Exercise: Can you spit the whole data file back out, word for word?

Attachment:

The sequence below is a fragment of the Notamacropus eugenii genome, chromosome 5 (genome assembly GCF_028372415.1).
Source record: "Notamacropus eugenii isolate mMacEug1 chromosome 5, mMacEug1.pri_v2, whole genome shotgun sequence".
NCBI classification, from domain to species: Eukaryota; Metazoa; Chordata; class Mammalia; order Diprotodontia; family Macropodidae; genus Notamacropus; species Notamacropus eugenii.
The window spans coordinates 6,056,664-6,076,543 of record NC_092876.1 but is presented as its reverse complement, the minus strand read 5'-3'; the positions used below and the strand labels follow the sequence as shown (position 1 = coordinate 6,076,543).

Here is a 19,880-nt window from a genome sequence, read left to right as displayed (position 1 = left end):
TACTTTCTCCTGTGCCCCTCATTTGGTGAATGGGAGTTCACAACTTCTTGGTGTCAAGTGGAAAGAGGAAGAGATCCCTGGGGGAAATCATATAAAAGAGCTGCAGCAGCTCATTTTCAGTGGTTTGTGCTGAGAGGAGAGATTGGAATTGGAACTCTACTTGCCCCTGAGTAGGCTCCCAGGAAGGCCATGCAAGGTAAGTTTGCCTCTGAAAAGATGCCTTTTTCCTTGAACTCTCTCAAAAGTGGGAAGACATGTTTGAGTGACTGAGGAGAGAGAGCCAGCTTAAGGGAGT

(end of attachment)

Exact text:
The sequence below is a fragment of the Notamacropus eugenii genome, chromosome 5 (genome assembly GCF_028372415.1).
Source record: "Notamacropus eugenii isolate mMacEug1 chromosome 5, mMacEug1.pri_v2, whole genome shotgun sequence".
NCBI classification, from domain to species: Eukaryota; Metazoa; Chordata; class Mammalia; order Diprotodontia; family Macropodidae; genus Notamacropus; species Notamacropus eugenii.
The window spans coordinates 6,056,664-6,076,543 of record NC_092876.1 but is presented as its reverse complement, the minus strand read 5'-3'; the positions used below and the strand labels follow the sequence as shown (position 1 = coordinate 6,076,543).

Here is a 19,880-nt window from a genome sequence, read left to right as displayed (position 1 = left end):
TACTTTCTCCTGTGCCCCTCATTTGGTGAATGGGAGTTCACAACTTCTTGGTGTCAAGTGGAAAGAGGAAGAGATCCCTGGGGGAAATCATATAAAAGAGCTGCAGCAGCTCATTTTCAGTGGTTTGTGCTGAGAGGAGAGATTGGAATTGGAACTCTACTTGCCCCTGAGTAGGCTCCCAGGAAGGCCATGCAAGGTAAGTTTGCCTCTGAAAAGATGCCTTTTTCCTTGAACTCTCTCAAAAGTGGGAAGACATGTTTGAGTGACTGAGGAGAGAGAGCCAGCTTAAGGGAGT